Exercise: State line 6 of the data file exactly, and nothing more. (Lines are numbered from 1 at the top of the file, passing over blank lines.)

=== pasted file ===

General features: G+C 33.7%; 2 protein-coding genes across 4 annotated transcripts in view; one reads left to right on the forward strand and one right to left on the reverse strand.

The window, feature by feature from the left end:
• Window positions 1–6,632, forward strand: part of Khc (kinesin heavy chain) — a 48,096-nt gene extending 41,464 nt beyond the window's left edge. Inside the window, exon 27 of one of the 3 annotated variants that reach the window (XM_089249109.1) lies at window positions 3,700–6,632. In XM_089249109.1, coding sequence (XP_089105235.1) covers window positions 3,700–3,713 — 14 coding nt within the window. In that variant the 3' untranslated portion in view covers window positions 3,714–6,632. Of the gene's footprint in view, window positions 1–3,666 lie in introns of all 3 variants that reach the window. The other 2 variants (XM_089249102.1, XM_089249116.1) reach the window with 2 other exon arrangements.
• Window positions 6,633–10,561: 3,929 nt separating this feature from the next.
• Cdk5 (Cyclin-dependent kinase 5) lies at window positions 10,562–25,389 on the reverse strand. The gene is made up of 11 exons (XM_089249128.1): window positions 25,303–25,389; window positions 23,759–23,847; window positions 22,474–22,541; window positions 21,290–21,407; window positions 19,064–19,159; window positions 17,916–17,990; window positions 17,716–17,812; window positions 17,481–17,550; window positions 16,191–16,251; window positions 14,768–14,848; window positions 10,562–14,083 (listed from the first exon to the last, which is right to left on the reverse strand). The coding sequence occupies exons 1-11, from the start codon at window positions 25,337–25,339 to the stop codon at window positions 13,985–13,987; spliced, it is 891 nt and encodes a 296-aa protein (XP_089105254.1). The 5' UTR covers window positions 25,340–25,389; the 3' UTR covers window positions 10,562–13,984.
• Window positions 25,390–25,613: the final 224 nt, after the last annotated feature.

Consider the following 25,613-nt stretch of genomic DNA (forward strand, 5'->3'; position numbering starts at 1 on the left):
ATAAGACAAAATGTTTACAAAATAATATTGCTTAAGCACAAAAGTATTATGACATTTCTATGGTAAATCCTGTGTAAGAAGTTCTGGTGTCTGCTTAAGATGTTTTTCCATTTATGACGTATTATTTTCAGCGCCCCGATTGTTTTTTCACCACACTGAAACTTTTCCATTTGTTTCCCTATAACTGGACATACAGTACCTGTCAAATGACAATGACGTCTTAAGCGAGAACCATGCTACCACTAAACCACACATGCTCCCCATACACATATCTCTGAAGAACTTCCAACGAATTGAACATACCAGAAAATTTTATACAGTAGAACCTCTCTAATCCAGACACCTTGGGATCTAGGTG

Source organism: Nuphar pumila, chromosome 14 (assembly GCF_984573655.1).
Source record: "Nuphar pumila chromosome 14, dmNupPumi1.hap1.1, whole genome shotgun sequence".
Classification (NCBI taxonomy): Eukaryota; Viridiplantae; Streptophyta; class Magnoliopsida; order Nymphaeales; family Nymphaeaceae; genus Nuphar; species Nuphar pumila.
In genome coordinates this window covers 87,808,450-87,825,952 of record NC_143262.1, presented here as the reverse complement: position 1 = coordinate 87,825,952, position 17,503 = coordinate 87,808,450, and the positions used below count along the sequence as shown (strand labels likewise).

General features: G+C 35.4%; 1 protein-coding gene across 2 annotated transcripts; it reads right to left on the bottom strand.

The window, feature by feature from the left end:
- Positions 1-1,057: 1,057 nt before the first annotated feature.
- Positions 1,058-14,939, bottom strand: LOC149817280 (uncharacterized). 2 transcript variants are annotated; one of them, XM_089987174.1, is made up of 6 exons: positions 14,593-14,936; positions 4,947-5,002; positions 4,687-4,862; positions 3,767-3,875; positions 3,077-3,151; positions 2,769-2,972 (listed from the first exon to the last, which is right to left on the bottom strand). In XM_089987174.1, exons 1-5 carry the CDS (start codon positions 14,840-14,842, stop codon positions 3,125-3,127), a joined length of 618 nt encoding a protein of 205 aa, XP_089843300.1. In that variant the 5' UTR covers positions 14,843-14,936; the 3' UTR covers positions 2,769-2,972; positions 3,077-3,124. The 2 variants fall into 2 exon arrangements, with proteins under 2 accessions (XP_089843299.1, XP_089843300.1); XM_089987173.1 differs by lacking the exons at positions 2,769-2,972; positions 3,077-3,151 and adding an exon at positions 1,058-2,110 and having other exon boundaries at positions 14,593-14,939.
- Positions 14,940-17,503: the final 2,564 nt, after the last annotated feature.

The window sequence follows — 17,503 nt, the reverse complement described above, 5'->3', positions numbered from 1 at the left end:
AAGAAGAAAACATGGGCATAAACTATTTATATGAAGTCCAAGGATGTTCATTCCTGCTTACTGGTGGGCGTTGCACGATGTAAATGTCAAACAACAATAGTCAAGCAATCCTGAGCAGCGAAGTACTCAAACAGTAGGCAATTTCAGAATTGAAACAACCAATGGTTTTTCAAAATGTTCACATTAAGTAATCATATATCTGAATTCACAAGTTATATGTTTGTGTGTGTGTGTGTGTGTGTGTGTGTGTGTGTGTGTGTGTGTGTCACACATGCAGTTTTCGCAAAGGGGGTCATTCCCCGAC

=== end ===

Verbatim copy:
• Window positions 25,390–25,613: the final 224 nt, after the last annotated feature.